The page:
For a typical webcam operating at VGA (640x480) resolution and tracking at handheld-distance from the surface, a range of resolutions between 20 dpi and 120 dpi is a good starting point. If using a higher-resolution webcam or tracking much closer to the surface, higher resolutions will be required. Note: that there is no point in using resolutions higher than the actual resolution of the final printed surface!

The utility application “checkResolution” (found under the path: [downloaded ARToolKit SDK root directory]/bin) can help with the decision of what values to use as minimum and maximum resolutions.

After completing a training pass, it will pay to come back to the choice of image set resolutions and experiment with different minimum and maximum resolutions. The choice depends greatly on the way in which you intend to use ARToolKit for tracking, and your source images.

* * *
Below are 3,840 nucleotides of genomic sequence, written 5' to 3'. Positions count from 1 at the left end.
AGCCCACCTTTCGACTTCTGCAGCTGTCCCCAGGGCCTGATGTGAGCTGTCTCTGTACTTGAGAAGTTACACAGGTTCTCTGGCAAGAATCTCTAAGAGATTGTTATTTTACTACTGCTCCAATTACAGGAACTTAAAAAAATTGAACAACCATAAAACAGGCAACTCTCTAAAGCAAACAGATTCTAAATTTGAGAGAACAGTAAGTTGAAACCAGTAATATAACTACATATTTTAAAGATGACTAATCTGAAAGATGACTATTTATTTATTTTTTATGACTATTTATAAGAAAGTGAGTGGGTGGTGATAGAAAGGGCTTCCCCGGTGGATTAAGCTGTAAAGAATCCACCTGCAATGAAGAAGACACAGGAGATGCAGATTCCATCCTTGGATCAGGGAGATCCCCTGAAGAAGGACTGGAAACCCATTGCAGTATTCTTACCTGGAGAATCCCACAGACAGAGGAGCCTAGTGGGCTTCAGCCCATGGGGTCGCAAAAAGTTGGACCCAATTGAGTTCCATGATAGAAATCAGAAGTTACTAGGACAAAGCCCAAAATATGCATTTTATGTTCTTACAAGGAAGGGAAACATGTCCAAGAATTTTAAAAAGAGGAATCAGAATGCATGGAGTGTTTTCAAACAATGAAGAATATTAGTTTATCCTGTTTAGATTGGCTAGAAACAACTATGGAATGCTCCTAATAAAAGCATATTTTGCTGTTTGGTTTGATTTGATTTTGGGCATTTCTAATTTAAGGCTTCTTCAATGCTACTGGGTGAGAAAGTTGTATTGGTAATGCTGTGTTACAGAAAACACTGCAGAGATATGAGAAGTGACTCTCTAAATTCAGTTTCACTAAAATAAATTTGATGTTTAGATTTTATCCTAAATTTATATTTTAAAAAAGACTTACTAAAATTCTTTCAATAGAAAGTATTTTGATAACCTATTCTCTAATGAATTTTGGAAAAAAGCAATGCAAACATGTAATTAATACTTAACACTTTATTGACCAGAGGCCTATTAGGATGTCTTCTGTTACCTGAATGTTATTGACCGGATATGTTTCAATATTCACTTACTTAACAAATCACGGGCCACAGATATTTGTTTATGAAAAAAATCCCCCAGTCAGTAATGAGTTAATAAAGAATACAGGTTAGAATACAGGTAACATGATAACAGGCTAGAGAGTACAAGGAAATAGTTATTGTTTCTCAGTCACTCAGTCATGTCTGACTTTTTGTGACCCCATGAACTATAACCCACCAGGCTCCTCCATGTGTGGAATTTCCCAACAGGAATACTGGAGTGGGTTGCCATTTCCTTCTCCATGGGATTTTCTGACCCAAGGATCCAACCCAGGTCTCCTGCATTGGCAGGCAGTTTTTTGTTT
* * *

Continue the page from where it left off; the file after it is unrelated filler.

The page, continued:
If you have further questions, you should ask questions to the ARToolKit community on the forum.

Training Step 2: Generating an NFT Dataset from the Digital Image

The same NFT dataset generation tools are shared between all supported ARToolKit desktop and mobile platforms. Dataset generation is performed using a single integrated tool ““genTexData””.

After setting any required video configuration, launch the genTexData tool:

Launch the program from a terminal window, supplying the name of the input JPEG file as the parameter.

You can specify how selective the training algorithms should be in rejecting candidate tracking features.

In the first step, the source image is resampled at multiple resolutions, generating an image set (.iset) file. This contains raw image data that will be loaded into the app at runtime for tracking.

You may be prompted for the source image resolution, as well as the range of resolutions you wish to use for tracking. (See the preceding section for advice on how to choose a good set of resolutions to use.) Enter the minimum and maximum resolutions at the terminal prompt. You can enter decimal values (numbers with a ‘.’). These values can also be manually specified on the command line. (See the list of command line options below.)

The utility will load the JPEG and read its size and expected printed resolution. If no resolution value is embedded, you will be prompted to supply the resolution.